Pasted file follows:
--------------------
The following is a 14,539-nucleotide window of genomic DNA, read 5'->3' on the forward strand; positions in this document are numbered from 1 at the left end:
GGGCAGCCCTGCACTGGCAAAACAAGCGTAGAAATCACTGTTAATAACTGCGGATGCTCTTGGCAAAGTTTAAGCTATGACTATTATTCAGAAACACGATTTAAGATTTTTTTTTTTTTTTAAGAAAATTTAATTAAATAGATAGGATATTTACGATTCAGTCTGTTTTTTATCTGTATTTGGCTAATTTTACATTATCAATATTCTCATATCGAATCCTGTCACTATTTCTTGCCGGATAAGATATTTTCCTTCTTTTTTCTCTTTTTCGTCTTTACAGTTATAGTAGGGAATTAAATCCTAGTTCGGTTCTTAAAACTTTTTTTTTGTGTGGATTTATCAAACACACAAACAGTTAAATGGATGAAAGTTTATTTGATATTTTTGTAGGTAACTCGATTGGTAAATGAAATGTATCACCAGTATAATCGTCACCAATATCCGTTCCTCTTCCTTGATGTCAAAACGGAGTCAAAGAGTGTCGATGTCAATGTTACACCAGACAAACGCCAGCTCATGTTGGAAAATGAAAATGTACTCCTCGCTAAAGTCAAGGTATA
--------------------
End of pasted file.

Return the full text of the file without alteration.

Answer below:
The following is a 14,539-nucleotide window of genomic DNA, read 5'->3' on the forward strand; positions in this document are numbered from 1 at the left end:
GGGCAGCCCTGCACTGGCAAAACAAGCGTAGAAATCACTGTTAATAACTGCGGATGCTCTTGGCAAAGTTTAAGCTATGACTATTATTCAGAAACACGATTTAAGATTTTTTTTTTTTTTTAAGAAAATTTAATTAAATAGATAGGATATTTACGATTCAGTCTGTTTTTTATCTGTATTTGGCTAATTTTACATTATCAATATTCTCATATCGAATCCTGTCACTATTTCTTGCCGGATAAGATATTTTCCTTCTTTTTTCTCTTTTTCGTCTTTACAGTTATAGTAGGGAATTAAATCCTAGTTCGGTTCTTAAAACTTTTTTTTTGTGTGGATTTATCAAACACACAAACAGTTAAATGGATGAAAGTTTATTTGATATTTTTGTAGGTAACTCGATTGGTAAATGAAATGTATCACCAGTATAATCGTCACCAATATCCGTTCCTCTTCCTTGATGTCAAAACGGAGTCAAAGAGTGTCGATGTCAATGTTACACCAGACAAACGCCAGCTCATGTTGGAAAATGAAAATGTACTCCTCGCTAAAGTCAAGGTATA